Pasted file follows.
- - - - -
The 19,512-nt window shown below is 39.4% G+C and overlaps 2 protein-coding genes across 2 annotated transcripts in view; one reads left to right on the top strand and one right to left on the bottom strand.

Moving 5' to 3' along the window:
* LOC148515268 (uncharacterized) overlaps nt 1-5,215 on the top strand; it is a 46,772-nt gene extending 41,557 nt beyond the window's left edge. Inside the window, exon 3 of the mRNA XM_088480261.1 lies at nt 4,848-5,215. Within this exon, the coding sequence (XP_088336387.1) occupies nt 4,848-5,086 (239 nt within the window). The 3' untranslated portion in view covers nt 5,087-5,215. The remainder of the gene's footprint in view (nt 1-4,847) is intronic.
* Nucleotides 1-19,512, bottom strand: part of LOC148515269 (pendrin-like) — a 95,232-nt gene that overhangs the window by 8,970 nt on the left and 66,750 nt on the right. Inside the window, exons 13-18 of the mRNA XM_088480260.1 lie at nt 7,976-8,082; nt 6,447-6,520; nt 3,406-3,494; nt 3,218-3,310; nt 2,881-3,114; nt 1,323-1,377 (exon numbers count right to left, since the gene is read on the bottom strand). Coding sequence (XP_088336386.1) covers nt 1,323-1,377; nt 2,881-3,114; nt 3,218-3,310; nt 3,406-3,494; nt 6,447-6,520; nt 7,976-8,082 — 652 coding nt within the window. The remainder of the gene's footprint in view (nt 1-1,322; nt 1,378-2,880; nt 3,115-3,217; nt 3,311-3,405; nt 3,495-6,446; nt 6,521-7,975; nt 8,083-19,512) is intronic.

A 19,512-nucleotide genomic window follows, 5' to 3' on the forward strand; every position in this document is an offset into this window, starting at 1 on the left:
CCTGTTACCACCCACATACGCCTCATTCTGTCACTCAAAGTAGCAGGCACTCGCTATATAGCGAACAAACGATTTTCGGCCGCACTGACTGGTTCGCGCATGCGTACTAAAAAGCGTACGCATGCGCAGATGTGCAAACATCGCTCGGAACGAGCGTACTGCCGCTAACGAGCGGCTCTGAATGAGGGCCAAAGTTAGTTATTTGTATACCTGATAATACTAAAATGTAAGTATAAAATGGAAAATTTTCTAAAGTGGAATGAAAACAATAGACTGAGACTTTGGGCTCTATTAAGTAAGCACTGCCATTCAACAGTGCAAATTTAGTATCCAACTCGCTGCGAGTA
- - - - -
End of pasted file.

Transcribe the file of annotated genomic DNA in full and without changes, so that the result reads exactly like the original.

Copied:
The 19,512-nt window shown below is 39.4% G+C and overlaps 2 protein-coding genes across 2 annotated transcripts in view; one reads left to right on the top strand and one right to left on the bottom strand.

Moving 5' to 3' along the window:
* LOC148515268 (uncharacterized) overlaps nt 1-5,215 on the top strand; it is a 46,772-nt gene extending 41,557 nt beyond the window's left edge. Inside the window, exon 3 of the mRNA XM_088480261.1 lies at nt 4,848-5,215. Within this exon, the coding sequence (XP_088336387.1) occupies nt 4,848-5,086 (239 nt within the window). The 3' untranslated portion in view covers nt 5,087-5,215. The remainder of the gene's footprint in view (nt 1-4,847) is intronic.
* Nucleotides 1-19,512, bottom strand: part of LOC148515269 (pendrin-like) — a 95,232-nt gene that overhangs the window by 8,970 nt on the left and 66,750 nt on the right. Inside the window, exons 13-18 of the mRNA XM_088480260.1 lie at nt 7,976-8,082; nt 6,447-6,520; nt 3,406-3,494; nt 3,218-3,310; nt 2,881-3,114; nt 1,323-1,377 (exon numbers count right to left, since the gene is read on the bottom strand). Coding sequence (XP_088336386.1) covers nt 1,323-1,377; nt 2,881-3,114; nt 3,218-3,310; nt 3,406-3,494; nt 6,447-6,520; nt 7,976-8,082 — 652 coding nt within the window. The remainder of the gene's footprint in view (nt 1-1,322; nt 1,378-2,880; nt 3,115-3,217; nt 3,311-3,405; nt 3,495-6,446; nt 6,521-7,975; nt 8,083-19,512) is intronic.

A 19,512-nucleotide genomic window follows, 5' to 3' on the forward strand; every position in this document is an offset into this window, starting at 1 on the left:
CCTGTTACCACCCACATACGCCTCATTCTGTCACTCAAAGTAGCAGGCACTCGCTATATAGCGAACAAACGATTTTCGGCCGCACTGACTGGTTCGCGCATGCGTACTAAAAAGCGTACGCATGCGCAGATGTGCAAACATCGCTCGGAACGAGCGTACTGCCGCTAACGAGCGGCTCTGAATGAGGGCCAAAGTTAGTTATTTGTATACCTGATAATACTAAAATGTAAGTATAAAATGGAAAATTTTCTAAAGTGGAATGAAAACAATAGACTGAGACTTTGGGCTCTATTAAGTAAGCACTGCCATTCAACAGTGCAAATTTAGTATCCAACTCGCTGCGAGTA